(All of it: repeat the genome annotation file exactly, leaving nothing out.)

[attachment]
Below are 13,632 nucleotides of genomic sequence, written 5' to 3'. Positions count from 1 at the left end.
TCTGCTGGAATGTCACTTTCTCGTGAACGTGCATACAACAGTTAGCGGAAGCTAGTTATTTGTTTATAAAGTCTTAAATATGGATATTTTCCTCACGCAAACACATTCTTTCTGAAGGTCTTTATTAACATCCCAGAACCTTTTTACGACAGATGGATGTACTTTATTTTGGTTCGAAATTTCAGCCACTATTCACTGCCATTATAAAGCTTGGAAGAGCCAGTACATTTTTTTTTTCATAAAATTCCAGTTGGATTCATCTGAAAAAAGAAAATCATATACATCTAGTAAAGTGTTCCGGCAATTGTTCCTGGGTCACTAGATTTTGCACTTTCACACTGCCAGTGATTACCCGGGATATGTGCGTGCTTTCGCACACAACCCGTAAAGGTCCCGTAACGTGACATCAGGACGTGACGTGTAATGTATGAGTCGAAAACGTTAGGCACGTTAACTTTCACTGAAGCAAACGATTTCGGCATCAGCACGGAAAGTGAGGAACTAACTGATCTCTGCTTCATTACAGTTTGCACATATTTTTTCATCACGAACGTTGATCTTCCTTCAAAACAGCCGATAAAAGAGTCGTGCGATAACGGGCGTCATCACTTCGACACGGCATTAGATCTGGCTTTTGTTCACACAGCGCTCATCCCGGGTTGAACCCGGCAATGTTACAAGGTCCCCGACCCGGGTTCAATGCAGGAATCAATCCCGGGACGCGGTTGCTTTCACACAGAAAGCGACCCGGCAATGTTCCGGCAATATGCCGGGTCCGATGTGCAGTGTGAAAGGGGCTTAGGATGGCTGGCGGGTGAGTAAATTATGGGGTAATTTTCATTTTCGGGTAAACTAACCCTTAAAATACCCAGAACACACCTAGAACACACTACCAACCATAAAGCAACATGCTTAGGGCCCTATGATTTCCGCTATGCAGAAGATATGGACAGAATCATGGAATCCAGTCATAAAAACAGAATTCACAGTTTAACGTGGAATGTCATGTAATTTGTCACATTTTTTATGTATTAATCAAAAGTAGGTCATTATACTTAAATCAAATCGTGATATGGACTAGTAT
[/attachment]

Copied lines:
Below are 13,632 nucleotides of genomic sequence, written 5' to 3'. Positions count from 1 at the left end.
TCTGCTGGAATGTCACTTTCTCGTGAACGTGCATACAACAGTTAGCGGAAGCTAGTTATTTGTTTATAAAGTCTTAAATATGGATATTTTCCTCACGCAAACACATTCTTTCTGAAGGTCTTTATTAACATCCCAGAACCTTTTTACGACAGATGGATGTACTTTATTTTGGTTCGAAATTTCAGCCACTATTCACTGCCATTATAAAGCTTGGAAGAGCCAGTACATTTTTTTTTTCATAAAATTCCAGTTGGATTCATCTGAAAAAAGAAAATCATATACATCTAGTAAAGTGTTCCGGCAATTGTTCCTGGGTCACTAGATTTTGCACTTTCACACTGCCAGTGATTACCCGGGATATGTGCGTGCTTTCGCACACAACCCGTAAAGGTCCCGTAACGTGACATCAGGACGTGACGTGTAATGTATGAGTCGAAAACGTTAGGCACGTTAACTTTCACTGAAGCAAACGATTTCGGCATCAGCACGGAAAGTGAGGAACTAACTGATCTCTGCTTCATTACAGTTTGCACATATTTTTTCATCACGAACGTTGATCTTCCTTCAAAACAGCCGATAAAAGAGTCGTGCGATAACGGGCGTCATCACTTCGACACGGCATTAGATCTGGCTTTTGTTCACACAGCGCTCATCCCGGGTTGAACCCGGCAATGTTACAAGGTCCCCGACCCGGGTTCAATGCAGGAATCAATCCCGGGACGCGGTTGCTTTCACACAGAAAGCGACCCGGCAATGTTCCGGCAATATGCCGGGTCCGATGTGCAGTGTGAAAGGGGCTTAGGATGGCTGGCGGGTGAGTAAATTATGGGGTAATTTTCATTTTCGGGTAAACTAACCCTTAAAATACCCAGAACACACCTAGAACACACTACCAACCATAAAGCAACATGCTTAGGGCCCTATGATTTCCGCTATGCAGAAGATATGGACAGAATCATGGAATCCAGTCATAAAAACAGAATTCACAGTTTAACGTGGAATGTCATGTAATTTGTCACATTTTTTATGTATTAATCAAAAGTAGGTCATTATACTTAAATCAAATCGTGATATGGACTAGTAT